- The input system, which alters the player’s position based on user input.
- The physics system, which alters the player’s position based on the physics of the game world.
- The collision system, which tests whether the player is colliding with other objects and resolves those collisions.
and probably many more systems besides. If we try to build our game using objects that encapsulate data with the operations that act on that data, then we will build dependencies between all these different systems as they all want to be encapsulated with the player’s position data. This can’t be done unless we code the game as one single, massive class, so inevitably we break some parts of the game into separate systems and provide data to those systems – the physics system, the graphics system – while including other elements of the game logic within the entity objects themselves.
An entity architecture based on components and systems takes the idea of discrete systems to its logical conclusion. All operations are programmed as independent systems, and all game state is stored separately in a set of data components, which are provided to the systems according to their need.
The systems are decoupled form each other. Each system knows only about itself and the data it operates on. It knows and cares nothing at all about the other systems and how they may have affected by or used the data before or after this system gets to work with it.
Also, by embracing the system as the core logic of the architecture, we are encouraged to make many smaller and simpler systems rather than a few large complex ones, which again leads to simpler code and looser coupling.
This decoupling makes building your game much easier. It is why I enjoy working with this form of entity system so much, and why I built Ash.
Storing the game state
Another benefit of the component/system architecture is apparent when you want to save and restore the game state. Because the game state is contained entirely in the components, and because these are simple value objects, saving the game state is a relatively simple matter of serialising out the components, and restoring the game state involves just deserialising the data back in again.
In most cases, serialising a value-object is straightforward, and one could simply json-encode each component, with additional data to indicate its entity owner (an id) and its component type (a string), to save the game state.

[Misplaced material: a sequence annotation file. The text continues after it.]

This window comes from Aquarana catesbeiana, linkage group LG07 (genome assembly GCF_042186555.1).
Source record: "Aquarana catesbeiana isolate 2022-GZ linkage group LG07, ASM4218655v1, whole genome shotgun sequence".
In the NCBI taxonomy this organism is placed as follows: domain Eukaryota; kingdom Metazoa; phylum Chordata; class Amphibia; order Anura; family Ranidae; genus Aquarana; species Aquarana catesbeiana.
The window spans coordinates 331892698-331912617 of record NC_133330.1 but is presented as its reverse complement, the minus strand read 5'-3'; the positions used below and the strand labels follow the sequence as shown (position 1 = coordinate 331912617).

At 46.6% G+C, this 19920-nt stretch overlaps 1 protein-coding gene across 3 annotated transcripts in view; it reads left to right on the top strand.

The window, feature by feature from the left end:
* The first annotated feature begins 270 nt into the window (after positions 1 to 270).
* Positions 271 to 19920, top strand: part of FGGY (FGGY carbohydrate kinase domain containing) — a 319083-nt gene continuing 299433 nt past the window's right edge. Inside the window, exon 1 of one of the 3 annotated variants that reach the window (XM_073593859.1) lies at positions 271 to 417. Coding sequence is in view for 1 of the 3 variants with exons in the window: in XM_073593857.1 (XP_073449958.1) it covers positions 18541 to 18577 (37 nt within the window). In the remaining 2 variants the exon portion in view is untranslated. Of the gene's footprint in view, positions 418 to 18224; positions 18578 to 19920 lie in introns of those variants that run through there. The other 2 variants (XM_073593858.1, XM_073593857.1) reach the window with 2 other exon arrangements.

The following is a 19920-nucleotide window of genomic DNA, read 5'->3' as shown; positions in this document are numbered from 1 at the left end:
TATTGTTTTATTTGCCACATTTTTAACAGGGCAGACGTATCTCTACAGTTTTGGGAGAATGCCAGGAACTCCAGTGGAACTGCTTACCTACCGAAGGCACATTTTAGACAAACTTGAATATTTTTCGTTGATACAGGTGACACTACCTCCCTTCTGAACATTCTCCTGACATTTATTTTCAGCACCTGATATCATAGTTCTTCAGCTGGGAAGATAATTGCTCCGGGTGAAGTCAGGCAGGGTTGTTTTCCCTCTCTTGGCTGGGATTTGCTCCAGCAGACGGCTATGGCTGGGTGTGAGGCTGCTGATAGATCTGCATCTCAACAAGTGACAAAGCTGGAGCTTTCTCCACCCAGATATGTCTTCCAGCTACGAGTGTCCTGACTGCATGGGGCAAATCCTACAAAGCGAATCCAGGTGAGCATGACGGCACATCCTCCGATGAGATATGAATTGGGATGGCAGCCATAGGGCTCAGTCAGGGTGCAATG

Adam Martin wrote about comparing components in an entity system framework to data in a relational database (there’s lots of interesting entity related stuff on Adam’s blog), and emphasising that conversion between a relational database for long-term storage and components for game play doesn’t require any object/relational mapping, because components are simple copies of the relational database’s data structure rather than complex objects.
This leads further to the conclusion that a component/system architecture is ideal for an MMO game, since state will be stored in a relational database on the game servers, and much of the processing of that state will occur on the servers, where using a set of discrete, independent systems to process the data as the game unfolds is an excellent fit to both the data storage requirements of the state and the parallelism available on the servers.
Indeed, a component/system architecture is well suited to applying concurrency to a game. In most games, some of the systems are entirely independent of each other, including being independent of the order in which they are applied. This makes it easy to run these systems in parallel.
Further, most systems consist of a loop in which all nodes are processed sequentially. In many cases, the loop can be parallelised since the nodes can be updated independently of each other.
This gives us two places in the code where concurrency can be applied without altering the core logic of the game, which is inside the loop in the systems, or the core state of the game, which is in the components.
This makes adding concurrency to the game relatively simple.
We don’t need object-orientation
Update: In-game editors
Tom Davies has pointed out that a very valuable benefit to him is how easy it is to create an in-game level editor when developing with an entity system framework like Ember or Ash. You can see his example here.
I agree with Tom, this is a very useful benefit of these frameworks. The complete separation of the game state and the game logic in an entity system framework makes it easy to create an editor that lets you alter the state (configuration, level design, AI, etc.) while playing the game. Add to this the easier saving and loading of state and you have a framework that is very well suited to in-game editing.